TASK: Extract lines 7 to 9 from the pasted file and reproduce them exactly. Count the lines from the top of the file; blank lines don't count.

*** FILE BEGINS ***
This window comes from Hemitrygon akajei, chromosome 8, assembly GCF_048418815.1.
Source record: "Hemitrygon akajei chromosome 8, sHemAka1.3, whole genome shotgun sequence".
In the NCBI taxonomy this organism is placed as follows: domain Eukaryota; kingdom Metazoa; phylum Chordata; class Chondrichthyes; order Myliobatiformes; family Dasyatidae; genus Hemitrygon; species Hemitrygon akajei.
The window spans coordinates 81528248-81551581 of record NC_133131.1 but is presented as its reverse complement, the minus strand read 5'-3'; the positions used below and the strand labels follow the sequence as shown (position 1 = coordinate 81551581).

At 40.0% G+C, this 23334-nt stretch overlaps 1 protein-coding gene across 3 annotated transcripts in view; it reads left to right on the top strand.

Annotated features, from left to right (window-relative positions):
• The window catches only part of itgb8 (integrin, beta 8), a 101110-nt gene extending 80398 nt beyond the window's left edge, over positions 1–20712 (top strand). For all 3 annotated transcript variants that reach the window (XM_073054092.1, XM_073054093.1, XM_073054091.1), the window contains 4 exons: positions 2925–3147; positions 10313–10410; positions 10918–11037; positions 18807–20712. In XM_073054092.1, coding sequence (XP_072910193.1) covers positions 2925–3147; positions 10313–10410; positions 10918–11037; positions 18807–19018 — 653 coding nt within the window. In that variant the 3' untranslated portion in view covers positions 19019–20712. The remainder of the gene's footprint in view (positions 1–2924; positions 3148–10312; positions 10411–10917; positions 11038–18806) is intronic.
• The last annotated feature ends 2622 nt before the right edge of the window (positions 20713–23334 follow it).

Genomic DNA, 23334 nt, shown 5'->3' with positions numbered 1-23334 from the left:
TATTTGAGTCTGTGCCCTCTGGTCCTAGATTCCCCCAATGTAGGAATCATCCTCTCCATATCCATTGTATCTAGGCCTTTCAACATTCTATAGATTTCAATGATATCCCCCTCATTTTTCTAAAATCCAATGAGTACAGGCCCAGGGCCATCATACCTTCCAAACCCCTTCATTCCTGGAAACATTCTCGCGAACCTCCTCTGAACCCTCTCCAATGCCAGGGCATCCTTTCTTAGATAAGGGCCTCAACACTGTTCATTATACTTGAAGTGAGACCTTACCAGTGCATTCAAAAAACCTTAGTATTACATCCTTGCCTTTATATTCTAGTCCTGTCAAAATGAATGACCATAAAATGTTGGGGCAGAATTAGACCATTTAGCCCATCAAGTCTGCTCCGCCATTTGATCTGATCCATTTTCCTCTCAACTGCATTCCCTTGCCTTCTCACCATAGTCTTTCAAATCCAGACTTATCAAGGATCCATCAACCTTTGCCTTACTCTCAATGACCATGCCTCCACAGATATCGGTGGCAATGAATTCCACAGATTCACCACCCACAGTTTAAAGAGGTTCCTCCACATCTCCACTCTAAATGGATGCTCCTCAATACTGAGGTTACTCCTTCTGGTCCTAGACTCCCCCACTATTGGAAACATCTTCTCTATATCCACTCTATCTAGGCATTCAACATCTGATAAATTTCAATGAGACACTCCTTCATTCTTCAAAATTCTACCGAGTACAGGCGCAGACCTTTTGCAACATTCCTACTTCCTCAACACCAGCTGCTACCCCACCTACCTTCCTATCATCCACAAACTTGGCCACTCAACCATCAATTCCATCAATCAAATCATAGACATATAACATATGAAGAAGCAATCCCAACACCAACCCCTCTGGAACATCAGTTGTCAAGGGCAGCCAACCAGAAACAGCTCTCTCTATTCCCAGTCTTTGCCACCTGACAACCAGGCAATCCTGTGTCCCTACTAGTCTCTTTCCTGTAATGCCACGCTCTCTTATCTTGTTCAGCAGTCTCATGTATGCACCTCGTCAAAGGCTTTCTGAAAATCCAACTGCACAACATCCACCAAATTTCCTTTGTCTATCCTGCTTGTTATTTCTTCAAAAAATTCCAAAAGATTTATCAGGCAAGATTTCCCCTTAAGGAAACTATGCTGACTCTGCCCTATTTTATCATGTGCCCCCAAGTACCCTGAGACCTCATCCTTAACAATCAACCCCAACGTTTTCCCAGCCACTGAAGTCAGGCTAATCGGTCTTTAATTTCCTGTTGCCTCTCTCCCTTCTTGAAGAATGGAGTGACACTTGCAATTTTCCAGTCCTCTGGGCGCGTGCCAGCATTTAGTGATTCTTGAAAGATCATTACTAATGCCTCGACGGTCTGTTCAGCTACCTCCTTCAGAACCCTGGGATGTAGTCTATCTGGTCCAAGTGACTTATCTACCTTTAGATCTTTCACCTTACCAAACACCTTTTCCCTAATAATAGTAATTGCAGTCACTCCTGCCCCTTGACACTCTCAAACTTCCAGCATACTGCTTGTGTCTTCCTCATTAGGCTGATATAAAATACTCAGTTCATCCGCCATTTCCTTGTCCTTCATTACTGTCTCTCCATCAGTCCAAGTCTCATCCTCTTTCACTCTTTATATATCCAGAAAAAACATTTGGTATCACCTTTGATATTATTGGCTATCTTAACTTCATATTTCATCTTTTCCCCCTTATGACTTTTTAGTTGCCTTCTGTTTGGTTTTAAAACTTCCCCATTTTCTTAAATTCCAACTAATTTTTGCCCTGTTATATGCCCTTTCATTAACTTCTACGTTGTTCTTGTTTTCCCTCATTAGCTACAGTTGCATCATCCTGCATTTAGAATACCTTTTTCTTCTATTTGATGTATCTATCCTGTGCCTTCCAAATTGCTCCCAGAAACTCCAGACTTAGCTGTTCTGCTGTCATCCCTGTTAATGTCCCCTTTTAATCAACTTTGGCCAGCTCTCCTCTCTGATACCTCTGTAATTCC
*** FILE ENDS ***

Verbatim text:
• The window catches only part of itgb8 (integrin, beta 8), a 101110-nt gene extending 80398 nt beyond the window's left edge, over positions 1–20712 (top strand). For all 3 annotated transcript variants that reach the window (XM_073054092.1, XM_073054093.1, XM_073054091.1), the window contains 4 exons: positions 2925–3147; positions 10313–10410; positions 10918–11037; positions 18807–20712. In XM_073054092.1, coding sequence (XP_072910193.1) covers positions 2925–3147; positions 10313–10410; positions 10918–11037; positions 18807–19018 — 653 coding nt within the window. In that variant the 3' untranslated portion in view covers positions 19019–20712. The remainder of the gene's footprint in view (positions 1–2924; positions 3148–10312; positions 10411–10917; positions 11038–18806) is intronic.
• The last annotated feature ends 2622 nt before the right edge of the window (positions 20713–23334 follow it).

Genomic DNA, 23334 nt, shown 5'->3' with positions numbered 1-23334 from the left: